Steve Wozniak was an inspired choice to host a media preview yesterday of the new $19 million renovation at the Computer History Museum here in the heart of Silicon Valley. Who else but the well respected — revered — co-founder of Apple computer could better suit the occasion? It was my first time meeting the legend. Shaking his hand I was reminded of Christopher Walken in The Dead Zone. The stories, the inventions, the genius reverberated through my body.
But it was like talking to an old college buddy.
“I have this scratchy throat,” Woz tells me, while nursing a coffee. “To work on computers you have to work late, there’s always another bug to fix… something’s always broken.”
I agree and tell him that it never ends, and he responds enthusiastically “Yes, that’s right, it never ends!”
Fortunately for Wozniak, who is credited with some of the most profound and impactful breakthroughs in personal computing history, we’re living through the golden age of technology, and it doesn’t appear to be ending anytime soon. He seems pretty darn giddy about it. So much so that it brings out my inner nerd; I have flashbacks and see myself installing a CPM card into an Apple ][ sitting on my parent’s dining room table in Ottawa.
My adrenaline is amped. I’m soaking up everything he’s telling us as he takes us on a tour of the new exhibition Revolution: The First 2000 Years of Computing which opens to the public on January 11, 2011. The exhibit is part of a “21st century makeover” that includes double the space, added research and education components, and vast new digital platform.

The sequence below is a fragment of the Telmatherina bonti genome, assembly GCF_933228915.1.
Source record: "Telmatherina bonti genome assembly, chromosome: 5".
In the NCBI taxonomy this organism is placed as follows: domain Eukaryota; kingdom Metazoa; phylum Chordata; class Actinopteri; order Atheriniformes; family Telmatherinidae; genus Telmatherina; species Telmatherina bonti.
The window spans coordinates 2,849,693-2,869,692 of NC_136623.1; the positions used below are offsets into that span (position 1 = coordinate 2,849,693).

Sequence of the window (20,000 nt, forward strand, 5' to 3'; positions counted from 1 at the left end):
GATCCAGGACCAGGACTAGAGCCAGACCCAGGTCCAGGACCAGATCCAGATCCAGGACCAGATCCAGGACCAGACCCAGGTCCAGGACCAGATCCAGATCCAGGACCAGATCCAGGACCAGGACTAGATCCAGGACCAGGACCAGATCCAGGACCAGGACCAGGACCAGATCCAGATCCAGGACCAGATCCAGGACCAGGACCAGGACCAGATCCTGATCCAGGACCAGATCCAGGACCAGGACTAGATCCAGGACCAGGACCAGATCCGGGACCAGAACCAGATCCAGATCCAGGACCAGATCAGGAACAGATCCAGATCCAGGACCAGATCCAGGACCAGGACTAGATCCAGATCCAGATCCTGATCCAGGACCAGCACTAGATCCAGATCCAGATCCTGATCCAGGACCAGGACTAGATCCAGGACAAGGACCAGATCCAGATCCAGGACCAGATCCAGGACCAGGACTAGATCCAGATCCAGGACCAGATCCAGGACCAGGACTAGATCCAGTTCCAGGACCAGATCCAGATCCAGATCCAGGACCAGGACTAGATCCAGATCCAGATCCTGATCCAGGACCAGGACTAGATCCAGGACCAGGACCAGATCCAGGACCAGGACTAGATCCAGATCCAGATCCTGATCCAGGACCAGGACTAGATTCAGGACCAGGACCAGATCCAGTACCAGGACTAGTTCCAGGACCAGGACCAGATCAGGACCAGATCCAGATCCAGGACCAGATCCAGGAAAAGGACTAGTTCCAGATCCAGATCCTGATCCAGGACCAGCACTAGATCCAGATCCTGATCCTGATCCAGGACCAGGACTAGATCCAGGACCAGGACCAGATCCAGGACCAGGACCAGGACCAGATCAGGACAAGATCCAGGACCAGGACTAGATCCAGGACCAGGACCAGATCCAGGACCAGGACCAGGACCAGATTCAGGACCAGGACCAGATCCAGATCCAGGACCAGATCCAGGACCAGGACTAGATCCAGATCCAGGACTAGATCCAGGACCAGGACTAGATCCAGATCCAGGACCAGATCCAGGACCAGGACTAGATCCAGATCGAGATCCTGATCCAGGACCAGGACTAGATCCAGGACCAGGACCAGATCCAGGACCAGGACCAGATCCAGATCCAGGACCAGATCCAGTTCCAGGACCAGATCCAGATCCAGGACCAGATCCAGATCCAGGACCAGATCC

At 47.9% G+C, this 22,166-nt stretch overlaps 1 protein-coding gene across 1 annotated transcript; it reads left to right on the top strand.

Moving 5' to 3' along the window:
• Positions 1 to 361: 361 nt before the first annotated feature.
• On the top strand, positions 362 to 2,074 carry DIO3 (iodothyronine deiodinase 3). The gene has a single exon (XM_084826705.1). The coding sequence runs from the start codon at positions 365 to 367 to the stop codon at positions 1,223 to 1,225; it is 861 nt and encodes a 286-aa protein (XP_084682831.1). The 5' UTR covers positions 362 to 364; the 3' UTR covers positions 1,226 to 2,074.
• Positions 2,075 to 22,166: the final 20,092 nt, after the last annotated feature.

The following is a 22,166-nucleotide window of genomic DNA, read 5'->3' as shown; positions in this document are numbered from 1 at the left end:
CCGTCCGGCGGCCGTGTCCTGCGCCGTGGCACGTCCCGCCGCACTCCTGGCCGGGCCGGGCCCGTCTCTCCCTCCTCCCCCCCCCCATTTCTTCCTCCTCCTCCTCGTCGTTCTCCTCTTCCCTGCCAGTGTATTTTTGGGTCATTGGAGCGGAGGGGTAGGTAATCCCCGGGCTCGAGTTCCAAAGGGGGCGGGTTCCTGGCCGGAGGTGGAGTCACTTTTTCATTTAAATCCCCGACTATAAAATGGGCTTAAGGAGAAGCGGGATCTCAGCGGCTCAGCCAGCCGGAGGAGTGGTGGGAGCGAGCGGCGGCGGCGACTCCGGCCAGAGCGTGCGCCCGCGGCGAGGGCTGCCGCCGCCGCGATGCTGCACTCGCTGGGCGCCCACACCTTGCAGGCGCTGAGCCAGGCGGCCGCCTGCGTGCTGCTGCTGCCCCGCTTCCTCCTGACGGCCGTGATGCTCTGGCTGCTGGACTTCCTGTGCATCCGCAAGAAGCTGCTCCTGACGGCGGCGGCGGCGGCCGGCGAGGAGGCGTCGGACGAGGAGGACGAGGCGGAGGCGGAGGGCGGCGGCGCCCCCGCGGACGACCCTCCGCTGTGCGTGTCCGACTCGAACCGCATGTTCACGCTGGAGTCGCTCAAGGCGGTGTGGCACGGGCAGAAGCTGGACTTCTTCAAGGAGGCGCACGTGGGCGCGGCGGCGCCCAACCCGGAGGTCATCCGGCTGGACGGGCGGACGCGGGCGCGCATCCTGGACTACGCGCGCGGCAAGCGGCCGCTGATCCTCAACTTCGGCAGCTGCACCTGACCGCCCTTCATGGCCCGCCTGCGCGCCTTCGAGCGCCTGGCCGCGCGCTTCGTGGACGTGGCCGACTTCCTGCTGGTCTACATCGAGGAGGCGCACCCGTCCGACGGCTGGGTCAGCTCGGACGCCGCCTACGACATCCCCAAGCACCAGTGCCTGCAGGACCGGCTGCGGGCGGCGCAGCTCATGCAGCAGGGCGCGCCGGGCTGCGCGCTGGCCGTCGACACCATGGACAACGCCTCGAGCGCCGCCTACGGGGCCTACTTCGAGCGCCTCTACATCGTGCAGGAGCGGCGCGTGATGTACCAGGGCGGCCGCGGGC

“Computing is so much a part of our lives today. It touches everything that we do,” museum President & CEO John Hollar told Stark Insider. “And yet the people who are responsible for that are often unknown… the stories are so compelling.”
Woz had assembled a personal tour that included stops at some of his favorite artifacts of computing history, everything from a 026 punch card machine by IBM (1949) to a Seymour Cray supercomputer (1996). Amazingly the 12,000 items on display, according to Hollar, only represent 1% of the museum’s collection.
Along the way, we see massive hard drives, an enigma machine, and wires, wires, wires. When we reach the 1980s, a reported from CNET would not let the Woz breeze past so quickly. “Can you pose here for photos?” he asked pointing to the Apple ][, the most famous of all personal computers. Sure enough, the ever willing and eager to please genius readily concurred.
But before you know it, he can’t resist. He’s popping off the lid of the beige device, which to my eyes at least is still sleek today, even some 33 years after its release.
At the end of the tour, as part of an upcoming Stark Insider TV segment, Loni Kao interviewed the Woz and asked about his inspiration, Dancing with the Stars, and life outside of tech (is there really such a thing?). He was remarkably kind with his time. But the best part was the business card he handed Loni. I was surprised that he even had one. Don’t we just beam Mount Olympus — “calling Woz!” Emailing or calling him feels so pedestrian. Remember this is a guy with “7 or 8” different GPS/communications devices on the windshield of his car, all “directing him to the same place.”
His business card and the lobby floor of the Computer History Museum have something in common. It’s a little secret we learned from vice president of operations, Gary Matsushita. But I’ll leave that puzzle for you to figure out. I’m guessing it won’t require the enigma machine, but it’s one more bit of cool geek (yes, I know, oxymoron) trivia.